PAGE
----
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Members Of Killswitch Engage, Unearth, Lamb Of God & More Reflect On The Rise Of The New Wave Of American Heavy Metal


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Kerrang! are back with another episode from their ‘Inside Track‘ podcast, this time detailing the rise of the New Wave Of American Heavy Metal scene which swept the global heavy metal scene back in the early 2000s. Members of Killswitch Engage, Lamb Of God, Unearth, God Forbid, etc. contribute to the conversation, sharing their memories and thoughts on the genre they helped pioneer.

Doc Coyle, who cut his teeth with God Forbid and is now a member of Bad Wolves, sees the then nascent scene as helping drive the nails into the coffin of nü-metal:

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“I don’t know if people have a great sense of things, but that group of bands are kind of what killed nu-metal in the early 2000s. Nu-metal never really went away, but it definitely was a dirty word, and it was uncool to be nu-metal. And obviously many of the bigger nu-metal bands never stopped being huge, but just in terms of the choice aesthetic of the moment.”

Coyle also went on to praise Hatebreed as elevating the scene and breaking down doors for metalcore and hardcore as a whole:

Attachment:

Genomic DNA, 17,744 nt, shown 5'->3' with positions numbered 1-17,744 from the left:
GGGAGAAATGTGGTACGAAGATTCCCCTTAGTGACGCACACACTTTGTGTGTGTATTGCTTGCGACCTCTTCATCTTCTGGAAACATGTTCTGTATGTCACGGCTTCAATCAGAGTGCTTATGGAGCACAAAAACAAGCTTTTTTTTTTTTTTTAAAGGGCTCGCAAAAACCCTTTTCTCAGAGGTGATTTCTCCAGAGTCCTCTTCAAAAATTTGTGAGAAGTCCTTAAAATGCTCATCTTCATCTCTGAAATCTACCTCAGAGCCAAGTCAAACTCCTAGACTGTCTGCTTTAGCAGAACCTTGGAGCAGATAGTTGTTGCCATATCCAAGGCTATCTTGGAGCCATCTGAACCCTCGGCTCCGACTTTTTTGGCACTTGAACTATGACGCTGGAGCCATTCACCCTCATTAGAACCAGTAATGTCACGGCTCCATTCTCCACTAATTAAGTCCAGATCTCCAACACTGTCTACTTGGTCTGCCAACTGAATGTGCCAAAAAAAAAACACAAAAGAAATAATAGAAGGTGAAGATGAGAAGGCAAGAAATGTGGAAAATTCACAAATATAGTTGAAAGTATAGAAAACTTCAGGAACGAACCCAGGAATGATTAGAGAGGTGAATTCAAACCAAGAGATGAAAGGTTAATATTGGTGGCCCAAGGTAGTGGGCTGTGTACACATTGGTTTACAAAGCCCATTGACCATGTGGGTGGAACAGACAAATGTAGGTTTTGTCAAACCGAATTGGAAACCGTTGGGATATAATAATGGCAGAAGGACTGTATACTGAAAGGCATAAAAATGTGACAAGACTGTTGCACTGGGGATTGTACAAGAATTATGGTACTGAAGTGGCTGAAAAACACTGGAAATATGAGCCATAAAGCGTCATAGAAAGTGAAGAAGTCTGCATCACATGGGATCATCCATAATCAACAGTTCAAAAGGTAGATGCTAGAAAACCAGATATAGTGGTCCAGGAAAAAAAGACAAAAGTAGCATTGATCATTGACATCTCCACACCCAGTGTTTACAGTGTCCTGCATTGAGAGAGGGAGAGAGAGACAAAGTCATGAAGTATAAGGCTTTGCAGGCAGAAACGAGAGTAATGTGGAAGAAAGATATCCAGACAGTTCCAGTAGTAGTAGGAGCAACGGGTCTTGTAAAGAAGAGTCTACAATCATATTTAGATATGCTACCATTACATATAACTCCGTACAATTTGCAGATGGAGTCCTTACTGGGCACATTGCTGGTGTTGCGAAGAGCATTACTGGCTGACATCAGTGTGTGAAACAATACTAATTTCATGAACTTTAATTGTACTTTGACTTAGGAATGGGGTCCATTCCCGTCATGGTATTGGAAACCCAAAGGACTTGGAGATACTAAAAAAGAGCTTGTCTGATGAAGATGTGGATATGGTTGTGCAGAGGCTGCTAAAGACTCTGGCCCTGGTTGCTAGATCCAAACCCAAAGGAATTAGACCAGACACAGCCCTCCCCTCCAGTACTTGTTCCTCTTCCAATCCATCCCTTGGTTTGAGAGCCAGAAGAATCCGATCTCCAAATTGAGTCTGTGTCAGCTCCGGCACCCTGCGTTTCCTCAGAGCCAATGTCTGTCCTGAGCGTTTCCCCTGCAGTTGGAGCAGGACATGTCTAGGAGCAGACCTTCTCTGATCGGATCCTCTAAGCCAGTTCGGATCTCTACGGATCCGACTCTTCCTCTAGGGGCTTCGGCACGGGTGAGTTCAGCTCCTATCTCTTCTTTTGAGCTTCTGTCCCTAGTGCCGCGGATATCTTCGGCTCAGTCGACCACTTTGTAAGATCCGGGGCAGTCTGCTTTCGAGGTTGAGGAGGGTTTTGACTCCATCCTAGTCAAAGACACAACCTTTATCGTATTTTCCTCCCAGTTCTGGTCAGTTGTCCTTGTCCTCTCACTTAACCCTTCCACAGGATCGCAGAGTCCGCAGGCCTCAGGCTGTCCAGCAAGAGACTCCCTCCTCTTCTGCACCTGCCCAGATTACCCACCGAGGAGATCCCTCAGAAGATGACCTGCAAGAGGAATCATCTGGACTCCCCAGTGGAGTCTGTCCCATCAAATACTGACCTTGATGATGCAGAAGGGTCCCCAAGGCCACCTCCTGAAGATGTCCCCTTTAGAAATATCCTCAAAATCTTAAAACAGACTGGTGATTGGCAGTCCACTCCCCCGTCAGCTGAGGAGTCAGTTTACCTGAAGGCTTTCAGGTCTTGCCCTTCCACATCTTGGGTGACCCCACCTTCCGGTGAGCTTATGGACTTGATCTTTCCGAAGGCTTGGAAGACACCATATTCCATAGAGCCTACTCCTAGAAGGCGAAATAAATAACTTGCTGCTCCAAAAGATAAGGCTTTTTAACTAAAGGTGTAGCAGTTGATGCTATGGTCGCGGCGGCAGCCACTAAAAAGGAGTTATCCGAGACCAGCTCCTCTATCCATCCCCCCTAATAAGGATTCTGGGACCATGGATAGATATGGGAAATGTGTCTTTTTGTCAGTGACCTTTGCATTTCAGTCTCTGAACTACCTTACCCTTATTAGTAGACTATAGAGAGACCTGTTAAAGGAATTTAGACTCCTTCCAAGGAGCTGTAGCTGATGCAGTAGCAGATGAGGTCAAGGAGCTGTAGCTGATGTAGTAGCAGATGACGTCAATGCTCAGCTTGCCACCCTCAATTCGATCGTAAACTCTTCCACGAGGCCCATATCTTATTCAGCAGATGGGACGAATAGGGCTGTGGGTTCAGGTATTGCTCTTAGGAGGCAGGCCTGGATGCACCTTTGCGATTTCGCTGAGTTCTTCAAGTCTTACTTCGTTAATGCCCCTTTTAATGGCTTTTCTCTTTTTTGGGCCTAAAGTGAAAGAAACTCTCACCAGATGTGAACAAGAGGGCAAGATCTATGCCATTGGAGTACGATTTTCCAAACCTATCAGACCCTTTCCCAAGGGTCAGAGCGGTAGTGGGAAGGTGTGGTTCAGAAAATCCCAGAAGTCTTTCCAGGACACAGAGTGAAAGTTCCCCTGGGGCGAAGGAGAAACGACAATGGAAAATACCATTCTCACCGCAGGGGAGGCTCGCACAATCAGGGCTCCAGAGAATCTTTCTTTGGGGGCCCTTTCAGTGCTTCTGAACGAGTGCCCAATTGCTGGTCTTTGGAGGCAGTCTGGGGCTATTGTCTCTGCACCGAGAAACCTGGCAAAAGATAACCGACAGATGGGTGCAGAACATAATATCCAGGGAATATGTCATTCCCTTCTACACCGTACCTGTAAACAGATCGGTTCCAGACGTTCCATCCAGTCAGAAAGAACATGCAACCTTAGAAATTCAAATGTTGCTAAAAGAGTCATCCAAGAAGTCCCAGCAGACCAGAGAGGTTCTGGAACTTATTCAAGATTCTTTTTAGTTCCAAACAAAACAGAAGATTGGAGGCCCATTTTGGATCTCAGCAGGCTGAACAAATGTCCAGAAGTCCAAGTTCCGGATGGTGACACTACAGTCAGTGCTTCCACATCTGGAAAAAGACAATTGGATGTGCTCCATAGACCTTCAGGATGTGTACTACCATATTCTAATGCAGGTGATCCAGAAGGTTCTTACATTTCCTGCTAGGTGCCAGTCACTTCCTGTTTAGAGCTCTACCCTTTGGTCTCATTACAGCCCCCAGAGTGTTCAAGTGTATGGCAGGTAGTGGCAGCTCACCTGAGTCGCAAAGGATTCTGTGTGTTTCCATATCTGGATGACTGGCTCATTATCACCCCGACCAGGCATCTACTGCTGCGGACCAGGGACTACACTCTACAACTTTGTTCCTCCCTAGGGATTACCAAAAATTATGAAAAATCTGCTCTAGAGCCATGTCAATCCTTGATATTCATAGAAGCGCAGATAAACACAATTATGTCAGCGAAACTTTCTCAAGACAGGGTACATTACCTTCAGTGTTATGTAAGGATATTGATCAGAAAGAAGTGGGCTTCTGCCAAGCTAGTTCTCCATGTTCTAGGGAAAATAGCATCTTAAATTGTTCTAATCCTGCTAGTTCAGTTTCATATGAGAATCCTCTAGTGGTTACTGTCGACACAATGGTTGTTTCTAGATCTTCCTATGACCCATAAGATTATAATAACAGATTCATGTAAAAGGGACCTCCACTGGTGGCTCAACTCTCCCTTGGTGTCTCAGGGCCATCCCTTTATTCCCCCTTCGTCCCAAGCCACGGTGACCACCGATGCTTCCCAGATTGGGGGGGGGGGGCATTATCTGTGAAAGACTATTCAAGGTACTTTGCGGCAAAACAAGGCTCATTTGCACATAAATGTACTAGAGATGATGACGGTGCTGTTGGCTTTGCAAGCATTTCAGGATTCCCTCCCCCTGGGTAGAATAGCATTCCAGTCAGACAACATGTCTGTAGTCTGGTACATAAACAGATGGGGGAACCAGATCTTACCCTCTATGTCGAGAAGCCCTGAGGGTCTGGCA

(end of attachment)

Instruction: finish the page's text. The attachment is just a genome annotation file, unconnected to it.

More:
Hatebreed set the table for all of us. They broke down the barriers of record sales thresholds. They put out that album “Satisfaction Is The Death Of Desire“, sold I think, like 200 or 300,000 copies at the time, which was the biggest hardcore album in history at the time. They got on ‘OzzFest‘, they toured with Slipknot. None of this happens without Hatebreed.”

As for what Coyle feels the defining album is of the New Wave Of American Heavy Metal movement, he cites Killswitch Engage‘s 2002 sophomore album, “Alive Or Just Breathing“:

“I think the most relevant record of the New Wave Of American Heavy Metal scene really is Killswitch Engage‘s “Alive Or Just Breathing“. I’ve never seen an album be more of an atomic bomb, in this world [the metalcore scene.] I’ve seen on a commercial level, bands come out on Monday and they’re the biggest band on Tuesday. But in terms of people and influence. Like people literally… bands changing their sound overnight after that record came out, I’ve never seen anything like that.”

You can find the podcast via iTunes, Spotify, Stitcher and Acast, among other services.

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